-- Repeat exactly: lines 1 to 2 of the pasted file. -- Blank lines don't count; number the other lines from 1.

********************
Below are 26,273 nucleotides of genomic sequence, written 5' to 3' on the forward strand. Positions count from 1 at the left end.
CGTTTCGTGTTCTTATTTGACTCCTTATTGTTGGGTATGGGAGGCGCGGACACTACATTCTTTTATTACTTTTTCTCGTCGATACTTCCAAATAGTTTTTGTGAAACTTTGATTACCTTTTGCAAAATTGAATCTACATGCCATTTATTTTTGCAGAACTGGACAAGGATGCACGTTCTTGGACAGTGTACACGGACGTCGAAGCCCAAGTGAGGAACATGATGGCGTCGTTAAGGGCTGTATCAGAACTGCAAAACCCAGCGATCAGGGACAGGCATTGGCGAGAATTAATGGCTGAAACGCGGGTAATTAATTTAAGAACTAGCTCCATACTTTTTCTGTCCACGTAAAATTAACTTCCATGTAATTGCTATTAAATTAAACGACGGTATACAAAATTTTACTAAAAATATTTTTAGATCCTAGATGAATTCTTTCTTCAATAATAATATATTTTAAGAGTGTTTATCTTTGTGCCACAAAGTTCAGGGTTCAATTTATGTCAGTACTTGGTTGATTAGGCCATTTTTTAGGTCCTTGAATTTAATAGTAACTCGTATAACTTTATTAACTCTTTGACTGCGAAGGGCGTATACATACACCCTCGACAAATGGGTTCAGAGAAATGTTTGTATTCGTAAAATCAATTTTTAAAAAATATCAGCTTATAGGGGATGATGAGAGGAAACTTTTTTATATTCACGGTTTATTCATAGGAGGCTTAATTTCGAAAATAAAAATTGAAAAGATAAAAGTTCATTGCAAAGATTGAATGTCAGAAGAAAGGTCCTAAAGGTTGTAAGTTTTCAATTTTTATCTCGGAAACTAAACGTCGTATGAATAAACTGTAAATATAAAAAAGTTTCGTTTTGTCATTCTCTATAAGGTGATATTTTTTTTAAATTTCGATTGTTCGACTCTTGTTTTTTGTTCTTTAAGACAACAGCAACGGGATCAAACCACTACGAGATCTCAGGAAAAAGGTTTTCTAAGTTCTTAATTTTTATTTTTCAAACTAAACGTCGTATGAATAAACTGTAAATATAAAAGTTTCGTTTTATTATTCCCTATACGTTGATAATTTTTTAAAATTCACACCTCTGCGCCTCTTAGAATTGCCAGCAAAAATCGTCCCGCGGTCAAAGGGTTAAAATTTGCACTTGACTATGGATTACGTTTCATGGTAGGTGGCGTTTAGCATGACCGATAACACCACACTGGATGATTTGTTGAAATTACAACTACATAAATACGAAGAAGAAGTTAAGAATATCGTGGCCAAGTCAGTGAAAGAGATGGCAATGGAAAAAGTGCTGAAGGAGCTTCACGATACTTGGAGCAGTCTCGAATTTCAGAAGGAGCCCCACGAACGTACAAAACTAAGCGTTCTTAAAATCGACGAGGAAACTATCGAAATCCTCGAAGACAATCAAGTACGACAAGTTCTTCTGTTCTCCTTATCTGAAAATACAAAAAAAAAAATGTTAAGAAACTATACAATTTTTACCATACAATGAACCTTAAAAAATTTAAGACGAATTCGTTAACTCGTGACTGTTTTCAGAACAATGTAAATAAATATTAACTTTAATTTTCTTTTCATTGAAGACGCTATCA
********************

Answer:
Below are 26,273 nucleotides of genomic sequence, written 5' to 3' on the forward strand. Positions count from 1 at the left end.
CGTTTCGTGTTCTTATTTGACTCCTTATTGTTGGGTATGGGAGGCGCGGACACTACATTCTTTTATTACTTTTTCTCGTCGATACTTCCAAATAGTTTTTGTGAAACTTTGATTACCTTTTGCAAAATTGAATCTACATGCCATTTATTTTTGCAGAACTGGACAAGGATGCACGTTCTTGGACAGTGTACACGGACGTCGAAGCCCAAGTGAGGAACATGATGGCGTCGTTAAGGGCTGTATCAGAACTGCAAAACCCAGCGATCAGGGACAGGCATTGGCGAGAATTAATGGCTGAAACGCGGGTAATTAATTTAAGAACTAGCTCCATACTTTTTCTGTCCACGTAAAATTAACTTCCATGTAATTGCTATTAAATTAAACGACGGTATACAAAATTTTACTAAAAATATTTTTAGATCCTAGATGAATTCTTTCTTCAATAATAATATATTTTAAGAGTGTTTATCTTTGTGCCACAAAGTTCAGGGTTCAATTTATGTCAGTACTTGGTTGATTAGGCCATTTTTTAGGTCCTTGAATTTAATAGTAACTCGTATAACTTTATTAACTCTTTGACTGCGAAGGGCGTATACATACACCCTCGACAAATGGGTTCAGAGAAATGTTTGTATTCGTAAAATCAATTTTTAAAAAATATCAGCTTATAGGGGATGATGAGAGGAAACTTTTTTATATTCACGGTTTATTCATAGGAGGCTTAATTTCGAAAATAAAAATTGAAAAGATAAAAGTTCATTGCAAAGATTGAATGTCAGAAGAAAGGTCCTAAAGGTTGTAAGTTTTCAATTTTTATCTCGGAAACTAAACGTCGTATGAATAAACTGTAAATATAAAAAAGTTTCGTTTTGTCATTCTCTATAAGGTGATATTTTTTTTAAATTTCGATTGTTCGACTCTTGTTTTTTGTTCTTTAAGACAACAGCAACGGGATCAAACCACTACGAGATCTCAGGAAAAAGGTTTTCTAAGTTCTTAATTTTTATTTTTCAAACTAAACGTCGTATGAATAAACTGTAAATATAAAAGTTTCGTTTTATTATTCCCTATACGTTGATAATTTTTTAAAATTCACACCTCTGCGCCTCTTAGAATTGCCAGCAAAAATCGTCCCGCGGTCAAAGGGTTAAAATTTGCACTTGACTATGGATTACGTTTCATGGTAGGTGGCGTTTAGCATGACCGATAACACCACACTGGATGATTTGTTGAAATTACAACTACATAAATACGAAGAAGAAGTTAAGAATATCGTGGCCAAGTCAGTGAAAGAGATGGCAATGGAAAAAGTGCTGAAGGAGCTTCACGATACTTGGAGCAGTCTCGAATTTCAGAAGGAGCCCCACGAACGTACAAAACTAAGCGTTCTTAAAATCGACGAGGAAACTATCGAAATCCTCGAAGACAATCAAGTACGACAAGTTCTTCTGTTCTCCTTATCTGAAAATACAAAAAAAAAAATGTTAAGAAACTATACAATTTTTACCATACAATGAACCTTAAAAAATTTAAGACGAATTCGTTAACTCGTGACTGTTTTCAGAACAATGTAAATAAATATTAACTTTAATTTTCTTTTCATTGAAGACGCTATCA